Enhancing Public Safety through Building Trust

Over 3,200 police officers and community members reached through the Department of Justice Office of Community Policing Services (COPS) Collaborative Reform and Critical Response initiatives.  

What is the Issue?

Police Departments continue to face increasingly complex challenges within their police departments and in their communities.  Issues such as fatal shootings by police officers in the line of duty have created tension and stress for law enforcement agencies, its officers, and the communities they serve[1]. These challenges, if left unresolved, can affect public trust and breakdown the relationship between law enforcement agencies and their communities. Additionally, these challenges can also impact other police departments and communities throughout the country who see the impact of high profile events can have, even if they are not currently experiencing it themselves, through the media and social media coverage.  Law enforcement executives are constantly seeking lessons learned from other agencies to be proactive, and to address underlying issues that impact public safety and quality of life issues. 

What was the Intervention?

To aid police departments in responding to these various challenges, the Department of Justice’s COPS Office developed several technical assistance programs to assist police departments experiencing public safety challenges that impact the trust between law enforcement and the communities they serve. The Collaborative Reform through Technical Assistance (CRI-TA) initiative, developed in 2011, is a voluntary initiative to help police departments address long-term, systemic issues by assessing their policies, practices, training, tactics and accountability systems through a DOJ contract with the COPS Office.  DOJ has provided a series of recommendations and technical assistance to help address their critical issues. The Critical Response Technical Assistance Program, developed in 2013, provides rapid response technical assistance to law enforcement agencies dealing with specific short term incidents in their department and community.  Technical assistance services ranging from peer-to-peer exchanges (experienced chiefs providing advice to the chiefs experiencing the issues in real time, such as Ferguson, Standing Rock, etc.), in-depth review and analysis of policies or practices, and facilitated discussions between law enforcement agencies and the community or between responding agencies are among the many tools that can be leveraged to address issues with national implications.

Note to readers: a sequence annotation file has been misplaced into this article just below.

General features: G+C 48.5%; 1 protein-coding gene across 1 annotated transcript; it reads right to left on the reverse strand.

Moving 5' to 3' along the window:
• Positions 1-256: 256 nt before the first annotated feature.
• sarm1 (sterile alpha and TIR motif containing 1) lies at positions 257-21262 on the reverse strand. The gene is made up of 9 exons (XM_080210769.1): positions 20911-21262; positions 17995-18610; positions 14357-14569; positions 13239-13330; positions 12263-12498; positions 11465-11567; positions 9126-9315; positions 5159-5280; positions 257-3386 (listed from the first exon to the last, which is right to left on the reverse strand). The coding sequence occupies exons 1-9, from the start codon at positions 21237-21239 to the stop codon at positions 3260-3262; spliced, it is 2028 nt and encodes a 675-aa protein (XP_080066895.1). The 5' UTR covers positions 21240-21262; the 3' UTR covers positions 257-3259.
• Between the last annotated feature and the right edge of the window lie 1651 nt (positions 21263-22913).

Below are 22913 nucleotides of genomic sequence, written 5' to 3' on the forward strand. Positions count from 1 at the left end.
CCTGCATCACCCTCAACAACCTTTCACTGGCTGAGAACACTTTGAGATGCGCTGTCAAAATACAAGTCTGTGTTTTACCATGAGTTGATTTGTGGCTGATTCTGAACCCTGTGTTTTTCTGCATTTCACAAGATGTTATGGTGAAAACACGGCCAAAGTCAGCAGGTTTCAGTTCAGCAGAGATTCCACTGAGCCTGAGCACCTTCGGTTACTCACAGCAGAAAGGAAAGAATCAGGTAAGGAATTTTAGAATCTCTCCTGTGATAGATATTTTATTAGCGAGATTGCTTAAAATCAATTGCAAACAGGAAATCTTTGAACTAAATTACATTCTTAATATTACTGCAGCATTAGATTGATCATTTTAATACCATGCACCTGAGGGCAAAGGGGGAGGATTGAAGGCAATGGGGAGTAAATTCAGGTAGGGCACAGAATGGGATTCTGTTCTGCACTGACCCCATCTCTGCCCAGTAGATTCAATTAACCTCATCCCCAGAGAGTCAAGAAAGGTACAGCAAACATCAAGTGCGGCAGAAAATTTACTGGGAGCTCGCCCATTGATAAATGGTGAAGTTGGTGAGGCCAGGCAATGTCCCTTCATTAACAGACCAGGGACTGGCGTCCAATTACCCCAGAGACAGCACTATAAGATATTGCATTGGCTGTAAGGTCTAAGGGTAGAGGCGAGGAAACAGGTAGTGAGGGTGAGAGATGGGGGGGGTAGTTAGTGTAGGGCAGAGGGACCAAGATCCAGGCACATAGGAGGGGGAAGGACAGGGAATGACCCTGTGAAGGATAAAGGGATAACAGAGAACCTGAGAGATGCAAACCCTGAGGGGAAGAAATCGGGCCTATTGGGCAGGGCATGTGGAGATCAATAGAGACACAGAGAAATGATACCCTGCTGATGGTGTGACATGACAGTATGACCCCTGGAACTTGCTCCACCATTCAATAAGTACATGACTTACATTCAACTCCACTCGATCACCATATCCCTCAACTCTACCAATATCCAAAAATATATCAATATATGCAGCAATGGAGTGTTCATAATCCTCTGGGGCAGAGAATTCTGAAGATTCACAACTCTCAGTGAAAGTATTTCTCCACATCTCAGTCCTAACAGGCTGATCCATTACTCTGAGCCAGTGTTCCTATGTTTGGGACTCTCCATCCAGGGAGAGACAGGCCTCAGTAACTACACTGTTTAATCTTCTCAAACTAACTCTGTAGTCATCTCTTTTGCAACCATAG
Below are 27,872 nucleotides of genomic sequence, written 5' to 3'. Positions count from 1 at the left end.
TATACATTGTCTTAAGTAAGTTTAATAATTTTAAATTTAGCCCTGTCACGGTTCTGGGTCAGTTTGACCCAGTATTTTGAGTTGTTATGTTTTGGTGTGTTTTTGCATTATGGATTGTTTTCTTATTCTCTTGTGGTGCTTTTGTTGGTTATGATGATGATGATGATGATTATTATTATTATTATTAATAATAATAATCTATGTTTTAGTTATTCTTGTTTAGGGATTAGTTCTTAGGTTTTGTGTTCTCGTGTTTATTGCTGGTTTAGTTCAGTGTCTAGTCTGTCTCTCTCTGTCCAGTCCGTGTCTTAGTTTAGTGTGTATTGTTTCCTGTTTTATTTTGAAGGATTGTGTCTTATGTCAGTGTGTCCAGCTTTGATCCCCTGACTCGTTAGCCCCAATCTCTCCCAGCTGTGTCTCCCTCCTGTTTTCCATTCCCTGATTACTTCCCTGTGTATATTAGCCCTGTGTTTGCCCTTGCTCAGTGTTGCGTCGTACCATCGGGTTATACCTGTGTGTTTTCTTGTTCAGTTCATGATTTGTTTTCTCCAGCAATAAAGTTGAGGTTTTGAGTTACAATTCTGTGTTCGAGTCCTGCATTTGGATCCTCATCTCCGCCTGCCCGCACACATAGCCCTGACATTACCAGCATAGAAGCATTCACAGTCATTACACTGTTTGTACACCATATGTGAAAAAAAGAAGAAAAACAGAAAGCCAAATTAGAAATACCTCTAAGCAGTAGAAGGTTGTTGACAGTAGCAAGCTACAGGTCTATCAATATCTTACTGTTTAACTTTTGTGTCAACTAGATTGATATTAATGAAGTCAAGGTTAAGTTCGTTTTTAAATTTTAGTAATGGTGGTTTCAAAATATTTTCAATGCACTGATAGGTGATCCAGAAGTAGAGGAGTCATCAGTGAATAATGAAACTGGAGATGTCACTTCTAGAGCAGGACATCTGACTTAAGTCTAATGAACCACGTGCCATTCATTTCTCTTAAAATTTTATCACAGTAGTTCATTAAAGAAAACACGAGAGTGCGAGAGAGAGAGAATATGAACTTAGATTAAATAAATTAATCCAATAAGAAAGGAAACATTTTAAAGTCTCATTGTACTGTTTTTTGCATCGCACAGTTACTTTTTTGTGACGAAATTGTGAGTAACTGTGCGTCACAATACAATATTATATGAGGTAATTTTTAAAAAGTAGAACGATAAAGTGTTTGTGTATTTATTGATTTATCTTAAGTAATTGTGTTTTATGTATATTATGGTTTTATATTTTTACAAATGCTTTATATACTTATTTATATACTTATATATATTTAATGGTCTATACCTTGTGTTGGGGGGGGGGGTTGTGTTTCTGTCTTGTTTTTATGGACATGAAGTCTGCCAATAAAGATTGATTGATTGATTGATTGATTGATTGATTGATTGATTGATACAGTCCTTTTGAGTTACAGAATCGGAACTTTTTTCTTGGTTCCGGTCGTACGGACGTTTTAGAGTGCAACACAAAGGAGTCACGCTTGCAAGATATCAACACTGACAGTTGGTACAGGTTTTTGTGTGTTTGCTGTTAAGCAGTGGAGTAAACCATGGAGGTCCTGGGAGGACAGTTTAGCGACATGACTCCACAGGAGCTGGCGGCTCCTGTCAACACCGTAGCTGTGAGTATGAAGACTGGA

In 2016, the COPS Office offered technical assistance to a diverse range of police departments across the country facing unique challenges.  Through its Critical Response program, the COPS Office conducted focused assessments of the law enforcement response to the mass demonstrations in Ferguson, MO, completed a comprehensive analysis of the Tampa Police Department’s stop and ticketing data, conducted a peer-to-peer exchange with the Orlando Police Department following the Pulse nightclub shooting event, and released timely and critical assessments of the San Bernardino response to the attack on the Inland Regional Center.   


Broad assessments were conducted of several police departments (voluntarily and usually at their request)  and releasing comprehensive reports which included a series of recommendations to help these departments improve their policies, practices, training and accountability systems. These included the police departments in San Francisco, CA; Milwaukee, WI; Fayetteville, NC; Salinas, CA; and Calexico, CA. These reports are publically available on the COPS website and the process is very transparent at the local level. These departments are currently receiving technical assistance to help implement the recommendations that came out of the assessment reports. In addition to these departments, there are several police departments that are close to completing the Collaborative Reform process and implementing the recommendations needed to help their departments improve with the community. These include police departments in Spokane, WA and Philadelphia, PA.  The COPS Office expects to release reports of their final progress before the end of 2016.  The Philadelphia Police Department also increased citizen involvement with the creation of their Police Civilian Oversight Board and significantly lowered Officer Involved Shootings.